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Byron Shire
August 16, 2022

Disaster recovery payments hang in the balance for Byron shire

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Billinudgel pub under water after cyclone Debbie. Photo Alice Amoré.
Billinudgel pub under water after cyclone Debbie. Photo Alice Amoré.

Disaster recovery payments for individuals to assist with recovery following cyclone Debbie remain in the hands of the federal agencies, two months and one week after the devastating flood ripped through the north coast. 

The delay? It appears the federal attorney-general’s department dropped the ball in asking for data from Byron Shire Council.  Council’s director of corporate management and community services, Mark Arnold confirmed with The Echo in an email on 29 May that: ‘Council has not received any requests for additional or other supporting information and we are following up through the Regional Recovery Co-ordinator with the State to determine what the concerns or hold up are.’

Residents of Mullumbimby, Ocean Shores, New Brighton, South Golden Beach and Billinudgel were heavily affected by flooding, yet the disaster recovery payment for individuals were quickly declared for Tweed and Lismore local government areas (LGA) by the federal government. 

Council staff say they have now been asked by the federal Attorney-General’s department to supply further information regarding the severity of the impact on Byron Shire residents.

The key to releasing the funding appears to be in the words ‘a severe enough impact across the entire local government area to meet the criteria for activation of the disaster recovery  payments.’ That is, if the entire Shire hasn’t been severely affected then the Commonwealth can potentially refuse residents the opportunity to apply for individual disaster relief, regardless of how severely they have been affected

Category C funding

Meanwhile Category C funding, or access for businesses to disaster recovery funding, was recently declared for the area.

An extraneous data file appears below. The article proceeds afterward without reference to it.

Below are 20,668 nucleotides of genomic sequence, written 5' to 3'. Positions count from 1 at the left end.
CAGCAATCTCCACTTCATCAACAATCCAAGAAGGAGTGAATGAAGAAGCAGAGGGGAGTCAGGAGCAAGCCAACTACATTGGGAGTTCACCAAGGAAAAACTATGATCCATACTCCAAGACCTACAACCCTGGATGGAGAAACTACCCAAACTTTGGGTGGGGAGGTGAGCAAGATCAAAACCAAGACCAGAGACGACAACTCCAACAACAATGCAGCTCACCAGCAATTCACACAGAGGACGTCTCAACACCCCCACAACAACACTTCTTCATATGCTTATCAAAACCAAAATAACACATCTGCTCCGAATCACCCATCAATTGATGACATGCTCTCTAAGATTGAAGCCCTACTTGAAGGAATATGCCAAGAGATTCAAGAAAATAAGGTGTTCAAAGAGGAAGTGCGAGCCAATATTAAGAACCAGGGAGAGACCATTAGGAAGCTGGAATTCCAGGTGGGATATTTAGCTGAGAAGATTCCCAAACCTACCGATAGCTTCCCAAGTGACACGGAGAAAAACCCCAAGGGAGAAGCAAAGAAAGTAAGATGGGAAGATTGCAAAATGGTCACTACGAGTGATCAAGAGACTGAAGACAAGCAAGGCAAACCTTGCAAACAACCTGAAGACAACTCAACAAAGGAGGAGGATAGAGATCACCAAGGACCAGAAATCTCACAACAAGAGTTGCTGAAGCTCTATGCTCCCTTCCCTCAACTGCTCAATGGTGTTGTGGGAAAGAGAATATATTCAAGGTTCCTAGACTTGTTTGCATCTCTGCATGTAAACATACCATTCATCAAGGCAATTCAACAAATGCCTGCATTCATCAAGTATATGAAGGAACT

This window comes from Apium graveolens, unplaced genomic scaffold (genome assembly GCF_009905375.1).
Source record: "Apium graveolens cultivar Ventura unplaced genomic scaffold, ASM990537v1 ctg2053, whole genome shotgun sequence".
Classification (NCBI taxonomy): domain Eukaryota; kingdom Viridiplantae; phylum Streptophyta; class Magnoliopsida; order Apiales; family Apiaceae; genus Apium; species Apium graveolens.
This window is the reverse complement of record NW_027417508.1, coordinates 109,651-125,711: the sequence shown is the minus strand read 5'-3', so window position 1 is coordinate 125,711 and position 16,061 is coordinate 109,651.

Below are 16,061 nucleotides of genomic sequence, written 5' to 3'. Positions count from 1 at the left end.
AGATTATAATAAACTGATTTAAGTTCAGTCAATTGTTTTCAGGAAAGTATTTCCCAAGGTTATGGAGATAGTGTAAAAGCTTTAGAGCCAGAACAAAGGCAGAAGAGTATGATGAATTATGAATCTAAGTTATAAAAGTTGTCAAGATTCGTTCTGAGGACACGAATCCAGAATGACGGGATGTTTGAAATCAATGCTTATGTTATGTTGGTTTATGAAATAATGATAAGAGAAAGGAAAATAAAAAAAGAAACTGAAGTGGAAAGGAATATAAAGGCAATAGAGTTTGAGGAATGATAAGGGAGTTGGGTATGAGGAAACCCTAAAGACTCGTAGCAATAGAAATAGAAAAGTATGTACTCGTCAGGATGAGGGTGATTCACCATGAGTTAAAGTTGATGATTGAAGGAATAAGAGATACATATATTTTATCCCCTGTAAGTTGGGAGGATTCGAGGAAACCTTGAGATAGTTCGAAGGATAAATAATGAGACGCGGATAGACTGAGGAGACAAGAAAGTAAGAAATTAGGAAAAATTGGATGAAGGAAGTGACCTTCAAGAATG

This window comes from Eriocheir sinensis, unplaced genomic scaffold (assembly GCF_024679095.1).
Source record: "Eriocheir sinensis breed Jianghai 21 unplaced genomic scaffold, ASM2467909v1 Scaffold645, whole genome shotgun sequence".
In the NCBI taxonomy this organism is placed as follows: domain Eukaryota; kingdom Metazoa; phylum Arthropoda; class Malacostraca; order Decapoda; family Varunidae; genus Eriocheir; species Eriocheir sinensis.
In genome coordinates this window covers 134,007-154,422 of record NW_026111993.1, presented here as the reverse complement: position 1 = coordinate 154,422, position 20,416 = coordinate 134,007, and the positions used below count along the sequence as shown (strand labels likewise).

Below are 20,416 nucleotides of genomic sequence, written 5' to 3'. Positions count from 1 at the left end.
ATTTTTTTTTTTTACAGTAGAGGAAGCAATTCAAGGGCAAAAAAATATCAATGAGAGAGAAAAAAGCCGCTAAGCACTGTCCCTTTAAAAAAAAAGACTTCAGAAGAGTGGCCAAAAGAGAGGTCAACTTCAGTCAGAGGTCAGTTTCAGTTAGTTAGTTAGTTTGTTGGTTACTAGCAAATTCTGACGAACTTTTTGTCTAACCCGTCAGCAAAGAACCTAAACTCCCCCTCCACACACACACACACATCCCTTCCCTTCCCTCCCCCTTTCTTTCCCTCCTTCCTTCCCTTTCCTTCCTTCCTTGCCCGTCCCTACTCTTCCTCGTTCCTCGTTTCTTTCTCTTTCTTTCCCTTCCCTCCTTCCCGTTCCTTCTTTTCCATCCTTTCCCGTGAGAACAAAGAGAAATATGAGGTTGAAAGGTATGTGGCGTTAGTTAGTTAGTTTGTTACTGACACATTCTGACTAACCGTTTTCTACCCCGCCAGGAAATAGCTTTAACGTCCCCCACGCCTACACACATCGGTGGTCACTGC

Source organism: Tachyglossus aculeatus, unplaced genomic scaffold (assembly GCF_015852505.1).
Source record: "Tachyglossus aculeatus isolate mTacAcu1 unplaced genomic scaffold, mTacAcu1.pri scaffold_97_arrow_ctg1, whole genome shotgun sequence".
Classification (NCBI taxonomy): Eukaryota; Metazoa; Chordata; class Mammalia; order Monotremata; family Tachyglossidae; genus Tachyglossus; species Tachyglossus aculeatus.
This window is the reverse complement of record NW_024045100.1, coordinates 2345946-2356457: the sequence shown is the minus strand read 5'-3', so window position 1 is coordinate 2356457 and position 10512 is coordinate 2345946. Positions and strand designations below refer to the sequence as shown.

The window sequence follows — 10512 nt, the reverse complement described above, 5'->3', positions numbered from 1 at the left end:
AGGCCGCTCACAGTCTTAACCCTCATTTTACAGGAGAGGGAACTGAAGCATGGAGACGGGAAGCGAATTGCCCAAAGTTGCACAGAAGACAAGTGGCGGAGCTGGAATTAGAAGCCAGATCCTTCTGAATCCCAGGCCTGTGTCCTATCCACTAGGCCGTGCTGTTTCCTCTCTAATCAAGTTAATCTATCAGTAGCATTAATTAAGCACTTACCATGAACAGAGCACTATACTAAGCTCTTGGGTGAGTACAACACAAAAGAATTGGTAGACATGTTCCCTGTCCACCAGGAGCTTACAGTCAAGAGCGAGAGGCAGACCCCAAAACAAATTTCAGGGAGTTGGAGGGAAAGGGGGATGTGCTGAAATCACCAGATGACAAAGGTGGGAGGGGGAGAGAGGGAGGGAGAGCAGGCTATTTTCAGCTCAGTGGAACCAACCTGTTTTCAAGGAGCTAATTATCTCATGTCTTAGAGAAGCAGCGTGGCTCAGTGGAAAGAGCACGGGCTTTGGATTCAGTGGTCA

Nationals MLC, Ben Franklin told The Echo, ‘Unlike category C funding, which requires recommendations from individual states, disaster recovery payment funding are entirely decided by the federal government.’

‘At my request, state minister for emergency services Troy Grant met with Byron Shire Council representatives in Mullumbimby in April to better understand the impact the flooding had on our communities.

‘Although entirely a federal matter, in Mullumbimby minister Grant offered to facilitate a meeting with Minister Keenan where Byron Shire’s best case could be put forward for the Australian government disaster recovery payments. I understand arrangements for this meeting are being finalised.’

More information requested

The Byron ShireCouncil has now been asked by the Attorney-General’s department to supply further information regarding the severity of the impact on Byron Shire residents.

A spokesperson from the Attorney-General’s department said the requested information from Council includes ‘data relating to the number of homes and workplaces that have been impacted (specifically destroyed and/or significantly damaged), and the number of displaced and isolated people, immediately following the event.’

Council are currently gathering further information to support their claim. Residents who have not yet submitted information regarding the impacts of the flooding can contact Byron Shire Council on 6626 7000.


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